Strategic Management: Formulation and Implementation

Strategy Implementation And Stakeholders

The role of the management (and the board of the directors) sometimes has been narrowly interpreted to mean maximization of financial returns to the stockolder in the form of dividends and capital gains.

Moreover, the articles of incorporation of most corporations place a legal responsibility on the board of directors to represent the interests of the stockholders, whose capital made it possible for the organization in the first place.

Many organizational theorists, however, take a broader view of the role of the board (and management). This role includes many dimensions of corporate social responsibility such as responsibility to employees, the community, and the environment.

R. Edward Freeman, author of a book on stakeholder management, shows how the process of managing relations with groups not traditionally considered within strategic planning frameworks should be part of strategic management.

These groups (stakeholders) include a firm's owners (stockholders), members of the board of directors, managers and operating employees, suppliers, creditors, customers, and other interest groups. At the broadest level, stakeholders include the general public. Stakeholders have expectations about how the firm should behave and what the firm should provide in terms of economic, social, and psychological benefits.

Thus, stakeholder analysis is a consistent way of identifying, analyzing, and responding to these critical interdependencies. It represents an active, integrated approach to achieving corporate purpose.

Each group or individual who either affects or is affected by the achievement of the firm's mission has a "stake" in corporate decisions and actions.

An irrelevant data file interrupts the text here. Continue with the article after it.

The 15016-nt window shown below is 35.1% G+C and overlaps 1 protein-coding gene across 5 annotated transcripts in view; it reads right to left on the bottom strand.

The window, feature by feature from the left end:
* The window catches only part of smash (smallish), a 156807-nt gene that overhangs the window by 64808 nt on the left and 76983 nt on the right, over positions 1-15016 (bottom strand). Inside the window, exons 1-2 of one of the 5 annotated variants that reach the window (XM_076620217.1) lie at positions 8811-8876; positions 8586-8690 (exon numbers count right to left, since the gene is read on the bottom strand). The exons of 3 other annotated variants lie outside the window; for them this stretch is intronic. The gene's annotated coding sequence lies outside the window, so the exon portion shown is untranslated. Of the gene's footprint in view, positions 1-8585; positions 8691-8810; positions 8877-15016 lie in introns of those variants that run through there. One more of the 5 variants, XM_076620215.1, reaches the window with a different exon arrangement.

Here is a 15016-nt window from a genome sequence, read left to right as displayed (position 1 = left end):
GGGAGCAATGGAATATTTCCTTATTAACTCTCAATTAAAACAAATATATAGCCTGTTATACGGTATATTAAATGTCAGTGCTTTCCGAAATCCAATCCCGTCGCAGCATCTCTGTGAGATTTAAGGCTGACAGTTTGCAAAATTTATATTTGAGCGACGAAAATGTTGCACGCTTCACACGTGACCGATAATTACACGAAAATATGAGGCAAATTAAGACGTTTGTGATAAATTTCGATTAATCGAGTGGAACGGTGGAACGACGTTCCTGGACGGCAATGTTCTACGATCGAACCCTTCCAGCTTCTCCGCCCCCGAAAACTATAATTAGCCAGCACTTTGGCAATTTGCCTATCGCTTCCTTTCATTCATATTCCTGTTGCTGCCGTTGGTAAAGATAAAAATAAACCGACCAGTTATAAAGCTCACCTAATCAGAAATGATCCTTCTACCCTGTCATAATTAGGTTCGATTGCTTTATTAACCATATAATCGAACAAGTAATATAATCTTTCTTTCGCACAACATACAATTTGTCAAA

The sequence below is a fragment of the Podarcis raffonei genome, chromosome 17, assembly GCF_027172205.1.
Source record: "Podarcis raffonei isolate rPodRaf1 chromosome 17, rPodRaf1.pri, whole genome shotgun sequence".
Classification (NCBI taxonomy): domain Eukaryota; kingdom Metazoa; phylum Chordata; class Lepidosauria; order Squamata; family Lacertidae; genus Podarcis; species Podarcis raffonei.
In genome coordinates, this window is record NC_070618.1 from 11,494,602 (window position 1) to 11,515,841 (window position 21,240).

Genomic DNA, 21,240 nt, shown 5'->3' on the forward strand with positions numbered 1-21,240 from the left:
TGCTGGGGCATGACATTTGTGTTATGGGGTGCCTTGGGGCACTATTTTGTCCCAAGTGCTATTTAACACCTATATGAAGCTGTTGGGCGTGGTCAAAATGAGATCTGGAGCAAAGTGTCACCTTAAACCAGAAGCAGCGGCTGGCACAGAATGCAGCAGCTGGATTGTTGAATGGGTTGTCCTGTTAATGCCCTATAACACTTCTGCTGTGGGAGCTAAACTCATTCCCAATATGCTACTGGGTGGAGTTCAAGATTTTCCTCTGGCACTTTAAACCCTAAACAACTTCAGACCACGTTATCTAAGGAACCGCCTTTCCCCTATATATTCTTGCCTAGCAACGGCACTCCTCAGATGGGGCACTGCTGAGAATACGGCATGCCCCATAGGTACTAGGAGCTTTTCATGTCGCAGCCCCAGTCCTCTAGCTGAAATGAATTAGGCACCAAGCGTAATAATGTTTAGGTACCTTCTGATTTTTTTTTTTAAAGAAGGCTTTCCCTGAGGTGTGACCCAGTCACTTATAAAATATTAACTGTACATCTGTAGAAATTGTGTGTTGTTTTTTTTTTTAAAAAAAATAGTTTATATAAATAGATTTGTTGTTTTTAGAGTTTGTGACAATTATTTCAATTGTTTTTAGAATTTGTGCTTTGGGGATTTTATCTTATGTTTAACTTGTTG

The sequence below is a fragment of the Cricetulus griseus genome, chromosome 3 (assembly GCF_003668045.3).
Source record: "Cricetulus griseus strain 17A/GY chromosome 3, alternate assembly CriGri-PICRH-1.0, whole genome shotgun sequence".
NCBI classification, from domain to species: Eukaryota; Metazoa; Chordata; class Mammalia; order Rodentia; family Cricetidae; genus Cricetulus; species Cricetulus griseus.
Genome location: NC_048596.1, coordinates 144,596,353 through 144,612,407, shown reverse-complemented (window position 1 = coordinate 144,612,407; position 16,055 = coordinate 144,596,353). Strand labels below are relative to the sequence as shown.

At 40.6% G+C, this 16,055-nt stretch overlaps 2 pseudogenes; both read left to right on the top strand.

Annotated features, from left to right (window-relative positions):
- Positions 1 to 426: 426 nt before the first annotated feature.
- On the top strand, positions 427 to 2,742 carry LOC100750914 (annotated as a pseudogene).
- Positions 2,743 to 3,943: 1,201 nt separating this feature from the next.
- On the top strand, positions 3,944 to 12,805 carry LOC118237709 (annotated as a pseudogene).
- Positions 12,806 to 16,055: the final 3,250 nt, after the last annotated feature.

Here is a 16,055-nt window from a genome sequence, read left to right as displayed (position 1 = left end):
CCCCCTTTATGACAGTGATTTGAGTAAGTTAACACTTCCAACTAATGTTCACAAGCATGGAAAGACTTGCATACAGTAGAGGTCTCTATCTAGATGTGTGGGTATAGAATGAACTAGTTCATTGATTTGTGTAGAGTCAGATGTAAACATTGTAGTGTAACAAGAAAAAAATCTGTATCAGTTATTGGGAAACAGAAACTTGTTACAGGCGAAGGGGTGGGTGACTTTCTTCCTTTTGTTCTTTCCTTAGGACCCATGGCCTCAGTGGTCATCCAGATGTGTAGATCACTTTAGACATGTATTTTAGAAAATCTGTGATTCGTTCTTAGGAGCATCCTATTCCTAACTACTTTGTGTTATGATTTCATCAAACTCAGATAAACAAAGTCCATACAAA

Therefore, managers are increasingly expected to consider a growing number of stakeholders when formulating and implementing strategy. An important outcome from this analysis is determination of the timing and degree of participation of stakeholders in decision making in the firm.

Illustrative preferences / values of these stakeholders and how they encourage managers to meet them are presented in Exhibit 1-4.

However, stakeholders' expectations of business present opportunities and constraints. In a more limited sense, stakeholder groups may hold conflicting expectations of business performance. Factors influencing the potential power of stakeholders are outlined in Exhibit 1-5.

The following questions are relevant when determining the influence of stakeholder interests:

  1. Which stakeholder' interests are most important?
  2. To which stakeholder should management give its loyalty?
  3. Will any stakeholder be injured by the proposed decisions?
  4. Should strategy be changed to meet stakeholder expectations?
  5. It is possible to negotiate a compromise?
  6. Should certain stakeholder be replaced?

On the other hand, stakeholder are affected by the activities of the companies. Chapter 5 will elaborate further on this topic.